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HipChat founders launch Swoot, a social podcast app

Pete Curley and Garret Heaton, who previously co-founded team chat app HipChat and sold it to Atlassian, are officially launching their new productSwoot today. The app makes it easy for users to recommend podcasts and see what their friends are listening to.
This might seem like a big leap from selling enterprise software and indeed, Curley said the company was initially focused on creating another set of team collaboration tools.
What they realized, however, was that HipChat is actually a consumer product that the company just happens to pay for, because the employees demand it and he said they werent terribly interested in trying to build a business around a more traditional top-down sales process.
Meanwhile, Curley said hed injured his back while lowering one of his children into a crib, which meant that for months, his only form of exercise was walking. He recalled walking around for hours each day and, for the first time, keeping himself entertained by listening to podcasts.
I was actually way behind the times, he said. I didnt know this, that everyone else was listening to them This is like the dark web of content.
HipChat founders launch Swoot, a social podcast app

The startup has already raised a $3 million seed funding round led by True Ventures .
Pete and Garret both have incredible product and entrepreneurial experience, plus they have built successful businesses together in the past, said True Ventures co-founder Jon Callaghan in a statement. Their focus of solving the disjointed podcast listening experience through Swoots elegant design fills a clear gap in media discovery.
Discovery namely, finding new podcasts beyond the handful that you already subscribe to is one of the biggest issues in podcasting right now. Its something a number of companies are trying to solve, but in Curleys view, the key is to make the listening experience more social.
He noted that social sharing features are getting added to literally everything, including your bathroom scale, except the one thing that I actually wanted it for.
Curley also contrasted the podcast listening experience with YouTube: We dont realize how big [podcasting] is because there is no social thing where you see that Gangnam Style has 8 billion views, and you realize that the entire world is watching. Theres no view count, no anything that tells you whats popular.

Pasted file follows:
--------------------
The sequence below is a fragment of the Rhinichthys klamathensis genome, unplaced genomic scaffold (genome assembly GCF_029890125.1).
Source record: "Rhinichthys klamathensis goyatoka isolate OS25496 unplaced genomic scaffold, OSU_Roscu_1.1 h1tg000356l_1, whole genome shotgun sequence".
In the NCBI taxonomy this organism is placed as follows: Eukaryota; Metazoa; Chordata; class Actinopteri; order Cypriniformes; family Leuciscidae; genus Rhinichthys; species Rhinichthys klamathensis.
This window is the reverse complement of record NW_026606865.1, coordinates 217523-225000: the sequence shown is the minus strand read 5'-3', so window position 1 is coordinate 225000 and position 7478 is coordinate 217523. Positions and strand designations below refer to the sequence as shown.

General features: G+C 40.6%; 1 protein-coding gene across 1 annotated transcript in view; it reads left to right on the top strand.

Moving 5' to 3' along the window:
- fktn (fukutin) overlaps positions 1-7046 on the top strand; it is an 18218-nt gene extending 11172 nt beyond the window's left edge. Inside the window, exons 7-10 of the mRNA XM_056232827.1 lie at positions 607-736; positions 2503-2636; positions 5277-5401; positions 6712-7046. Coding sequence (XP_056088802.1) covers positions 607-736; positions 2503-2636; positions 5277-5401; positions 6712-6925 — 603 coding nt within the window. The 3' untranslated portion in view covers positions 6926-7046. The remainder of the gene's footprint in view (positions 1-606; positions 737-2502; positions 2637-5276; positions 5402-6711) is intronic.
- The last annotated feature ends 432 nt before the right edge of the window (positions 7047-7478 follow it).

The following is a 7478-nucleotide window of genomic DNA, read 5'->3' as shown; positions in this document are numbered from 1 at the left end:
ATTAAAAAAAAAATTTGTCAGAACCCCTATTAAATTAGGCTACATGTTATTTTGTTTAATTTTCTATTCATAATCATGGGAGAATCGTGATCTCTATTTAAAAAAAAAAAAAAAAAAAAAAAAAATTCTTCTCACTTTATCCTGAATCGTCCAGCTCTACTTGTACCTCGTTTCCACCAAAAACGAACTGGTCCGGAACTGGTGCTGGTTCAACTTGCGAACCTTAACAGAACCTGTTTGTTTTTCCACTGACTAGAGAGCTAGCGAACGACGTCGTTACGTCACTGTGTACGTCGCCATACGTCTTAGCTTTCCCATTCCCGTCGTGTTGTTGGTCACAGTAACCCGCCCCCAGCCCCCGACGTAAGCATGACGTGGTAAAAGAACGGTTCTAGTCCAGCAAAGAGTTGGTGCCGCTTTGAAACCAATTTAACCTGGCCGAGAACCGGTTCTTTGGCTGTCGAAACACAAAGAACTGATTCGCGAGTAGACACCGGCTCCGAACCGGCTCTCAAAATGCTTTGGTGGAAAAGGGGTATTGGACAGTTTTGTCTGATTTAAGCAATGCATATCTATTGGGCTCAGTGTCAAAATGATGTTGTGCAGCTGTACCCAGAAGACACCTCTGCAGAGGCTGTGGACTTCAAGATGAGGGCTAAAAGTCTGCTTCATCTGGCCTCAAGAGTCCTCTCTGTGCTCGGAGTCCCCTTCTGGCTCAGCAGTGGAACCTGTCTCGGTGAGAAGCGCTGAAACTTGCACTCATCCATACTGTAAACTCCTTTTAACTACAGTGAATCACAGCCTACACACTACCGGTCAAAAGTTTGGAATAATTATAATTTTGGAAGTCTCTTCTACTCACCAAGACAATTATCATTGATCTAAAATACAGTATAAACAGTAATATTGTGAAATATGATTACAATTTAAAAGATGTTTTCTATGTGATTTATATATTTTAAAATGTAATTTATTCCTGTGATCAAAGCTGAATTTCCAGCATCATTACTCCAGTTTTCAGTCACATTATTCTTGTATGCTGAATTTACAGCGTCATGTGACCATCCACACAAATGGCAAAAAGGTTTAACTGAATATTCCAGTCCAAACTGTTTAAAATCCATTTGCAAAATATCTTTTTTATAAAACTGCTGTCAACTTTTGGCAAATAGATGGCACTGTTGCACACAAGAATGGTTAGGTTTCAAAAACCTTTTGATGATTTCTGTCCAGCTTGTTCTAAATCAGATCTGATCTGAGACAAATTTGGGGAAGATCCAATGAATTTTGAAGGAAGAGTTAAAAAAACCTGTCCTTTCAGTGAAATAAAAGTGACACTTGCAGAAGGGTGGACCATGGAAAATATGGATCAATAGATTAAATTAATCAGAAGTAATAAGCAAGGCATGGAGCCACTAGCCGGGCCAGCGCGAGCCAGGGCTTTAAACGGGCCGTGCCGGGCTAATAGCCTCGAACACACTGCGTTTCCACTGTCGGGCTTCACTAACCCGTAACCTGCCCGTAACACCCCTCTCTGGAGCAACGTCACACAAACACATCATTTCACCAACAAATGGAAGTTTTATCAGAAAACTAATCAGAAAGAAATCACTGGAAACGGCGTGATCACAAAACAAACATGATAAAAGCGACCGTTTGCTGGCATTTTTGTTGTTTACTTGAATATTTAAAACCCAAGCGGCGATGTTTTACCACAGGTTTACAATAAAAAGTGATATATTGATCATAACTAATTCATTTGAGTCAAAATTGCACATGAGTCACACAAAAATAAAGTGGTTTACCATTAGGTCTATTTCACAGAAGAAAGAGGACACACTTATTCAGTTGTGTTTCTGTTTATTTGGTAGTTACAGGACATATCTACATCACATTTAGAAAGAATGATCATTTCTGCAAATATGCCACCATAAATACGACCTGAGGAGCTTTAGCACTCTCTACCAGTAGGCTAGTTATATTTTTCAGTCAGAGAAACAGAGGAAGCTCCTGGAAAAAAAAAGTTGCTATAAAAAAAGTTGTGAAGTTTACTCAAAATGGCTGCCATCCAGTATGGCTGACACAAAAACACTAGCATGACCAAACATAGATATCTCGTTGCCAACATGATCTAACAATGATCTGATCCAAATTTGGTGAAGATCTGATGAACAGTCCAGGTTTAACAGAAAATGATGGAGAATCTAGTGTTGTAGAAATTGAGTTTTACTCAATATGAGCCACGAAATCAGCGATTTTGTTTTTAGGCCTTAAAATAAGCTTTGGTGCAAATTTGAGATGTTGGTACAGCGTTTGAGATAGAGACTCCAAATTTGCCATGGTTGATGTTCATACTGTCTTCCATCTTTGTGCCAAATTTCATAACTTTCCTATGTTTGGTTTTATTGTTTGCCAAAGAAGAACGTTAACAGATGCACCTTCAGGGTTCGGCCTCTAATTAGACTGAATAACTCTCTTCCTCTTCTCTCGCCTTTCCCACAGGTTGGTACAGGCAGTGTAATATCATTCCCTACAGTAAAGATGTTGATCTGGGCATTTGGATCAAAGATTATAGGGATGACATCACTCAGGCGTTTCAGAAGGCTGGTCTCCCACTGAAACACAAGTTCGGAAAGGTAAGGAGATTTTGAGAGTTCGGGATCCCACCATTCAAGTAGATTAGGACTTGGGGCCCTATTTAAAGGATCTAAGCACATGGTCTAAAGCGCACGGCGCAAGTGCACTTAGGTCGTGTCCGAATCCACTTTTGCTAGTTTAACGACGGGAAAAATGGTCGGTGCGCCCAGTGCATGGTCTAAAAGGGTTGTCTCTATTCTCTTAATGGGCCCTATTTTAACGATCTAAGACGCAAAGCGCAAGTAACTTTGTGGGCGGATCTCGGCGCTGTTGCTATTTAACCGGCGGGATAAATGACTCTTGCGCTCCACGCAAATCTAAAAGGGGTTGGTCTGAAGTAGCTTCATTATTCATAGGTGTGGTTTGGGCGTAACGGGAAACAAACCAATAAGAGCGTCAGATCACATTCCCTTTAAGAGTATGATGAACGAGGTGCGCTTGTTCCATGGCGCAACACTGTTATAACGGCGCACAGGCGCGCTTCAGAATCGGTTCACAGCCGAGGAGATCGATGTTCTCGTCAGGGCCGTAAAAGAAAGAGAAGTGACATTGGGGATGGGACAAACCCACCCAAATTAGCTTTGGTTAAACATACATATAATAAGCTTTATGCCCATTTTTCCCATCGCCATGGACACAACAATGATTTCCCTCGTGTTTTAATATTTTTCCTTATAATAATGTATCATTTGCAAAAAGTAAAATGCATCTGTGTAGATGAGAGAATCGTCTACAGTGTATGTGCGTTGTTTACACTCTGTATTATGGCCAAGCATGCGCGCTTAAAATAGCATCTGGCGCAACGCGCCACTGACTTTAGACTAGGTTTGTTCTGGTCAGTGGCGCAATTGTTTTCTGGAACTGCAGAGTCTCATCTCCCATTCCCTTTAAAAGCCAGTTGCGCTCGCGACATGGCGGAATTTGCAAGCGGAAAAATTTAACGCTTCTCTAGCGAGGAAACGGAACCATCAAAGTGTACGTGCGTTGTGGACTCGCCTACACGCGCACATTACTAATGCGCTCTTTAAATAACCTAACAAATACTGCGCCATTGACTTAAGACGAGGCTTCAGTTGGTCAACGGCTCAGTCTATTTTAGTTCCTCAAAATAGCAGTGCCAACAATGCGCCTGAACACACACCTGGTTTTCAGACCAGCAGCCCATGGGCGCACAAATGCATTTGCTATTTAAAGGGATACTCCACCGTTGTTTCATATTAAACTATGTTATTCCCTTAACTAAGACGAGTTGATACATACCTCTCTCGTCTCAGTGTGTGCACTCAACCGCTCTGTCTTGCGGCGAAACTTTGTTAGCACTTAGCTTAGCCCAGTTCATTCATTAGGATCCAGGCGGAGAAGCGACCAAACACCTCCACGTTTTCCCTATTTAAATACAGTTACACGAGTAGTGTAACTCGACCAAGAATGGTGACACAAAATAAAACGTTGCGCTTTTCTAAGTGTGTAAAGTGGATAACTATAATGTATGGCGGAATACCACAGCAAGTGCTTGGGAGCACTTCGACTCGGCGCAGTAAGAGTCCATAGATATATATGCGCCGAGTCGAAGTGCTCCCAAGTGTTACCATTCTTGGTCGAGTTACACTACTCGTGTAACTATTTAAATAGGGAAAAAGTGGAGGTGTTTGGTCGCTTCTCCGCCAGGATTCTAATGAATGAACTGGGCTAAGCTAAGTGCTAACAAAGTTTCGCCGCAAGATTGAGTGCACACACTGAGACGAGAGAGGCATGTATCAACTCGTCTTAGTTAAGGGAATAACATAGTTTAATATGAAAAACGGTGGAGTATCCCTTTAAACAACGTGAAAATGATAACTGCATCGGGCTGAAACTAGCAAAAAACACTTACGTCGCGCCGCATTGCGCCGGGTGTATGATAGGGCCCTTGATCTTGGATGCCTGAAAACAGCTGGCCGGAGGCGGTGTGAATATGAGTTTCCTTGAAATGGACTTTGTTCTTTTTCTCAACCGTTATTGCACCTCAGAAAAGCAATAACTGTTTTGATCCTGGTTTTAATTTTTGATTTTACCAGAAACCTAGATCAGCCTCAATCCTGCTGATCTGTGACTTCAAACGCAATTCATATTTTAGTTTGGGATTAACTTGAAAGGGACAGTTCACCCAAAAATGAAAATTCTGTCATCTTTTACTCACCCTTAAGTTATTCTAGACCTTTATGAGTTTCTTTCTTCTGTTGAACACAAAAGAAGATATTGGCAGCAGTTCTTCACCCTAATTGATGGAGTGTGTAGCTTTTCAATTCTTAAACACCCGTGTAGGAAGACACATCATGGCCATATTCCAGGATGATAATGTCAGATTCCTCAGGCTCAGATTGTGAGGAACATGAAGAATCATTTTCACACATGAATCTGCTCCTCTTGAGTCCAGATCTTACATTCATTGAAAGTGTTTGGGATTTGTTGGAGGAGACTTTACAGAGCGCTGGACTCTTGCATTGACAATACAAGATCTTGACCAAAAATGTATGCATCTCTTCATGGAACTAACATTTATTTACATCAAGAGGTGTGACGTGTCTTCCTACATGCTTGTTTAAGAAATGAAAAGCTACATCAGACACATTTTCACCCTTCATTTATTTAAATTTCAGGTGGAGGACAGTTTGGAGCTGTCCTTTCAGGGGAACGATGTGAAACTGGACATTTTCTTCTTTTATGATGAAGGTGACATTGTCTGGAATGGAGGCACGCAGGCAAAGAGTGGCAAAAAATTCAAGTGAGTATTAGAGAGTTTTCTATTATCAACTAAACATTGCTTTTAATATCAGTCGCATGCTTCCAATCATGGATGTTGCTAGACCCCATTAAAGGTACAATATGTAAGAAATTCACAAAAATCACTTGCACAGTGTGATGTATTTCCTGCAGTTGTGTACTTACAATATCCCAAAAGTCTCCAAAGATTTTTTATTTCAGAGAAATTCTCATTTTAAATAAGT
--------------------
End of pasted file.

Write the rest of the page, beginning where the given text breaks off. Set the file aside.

So hes trying to provide that view with Swoot. Instead of focusing on overall view counts (which might not be that impressive in a new app), Swoot gives you two main ways to track whats popular among your friends.
HipChat founders launch Swoot, a social podcast app

Theres a feed that shows you everything that your friends are listening to or recommending, plus a list of episodes that are currently trending, with little icons showing you the friends who have listened to at least 20 percent of an episode.
Curley said the team has been beta testing the app by simply releasing it on the App Store and telling friends about it, then letting it spread by word of mouth until it was in the hands of around 1,000 users. During that test, it found that 25 percent of the podcasts that users listened to were coming from friends.
Curley also noted that this approach is episode-centric and rather than show-centric. In other words, its not just helping you find the next podcast that you want to subscribe to and listen to for years it also helps surface the specific episode that everyones listening to right now.
In the 700,000 shows that exist, if youre the 690,000 worst-ranked show, but you have one great episode that should be able to go viral, thats basically impossible to do right now, because audio is crazy hard to share, Curley said.
In the course of our conversation, I brought up my experience with Spotify I like knowing whats popular, but when a friend recently mentioned specific songs that they could see Id been listening to on the service, I was a bit creeped out.
Its funny, I actually thought, how ironic that Spotify is getting into podcasting now [through the acquisitions of Gimlet and Anchor], Curley replied. They actually had this correct mechanism applied to the wrong thing. Music is a deeply personal thing.

Why Spotify is betting big on podcasting
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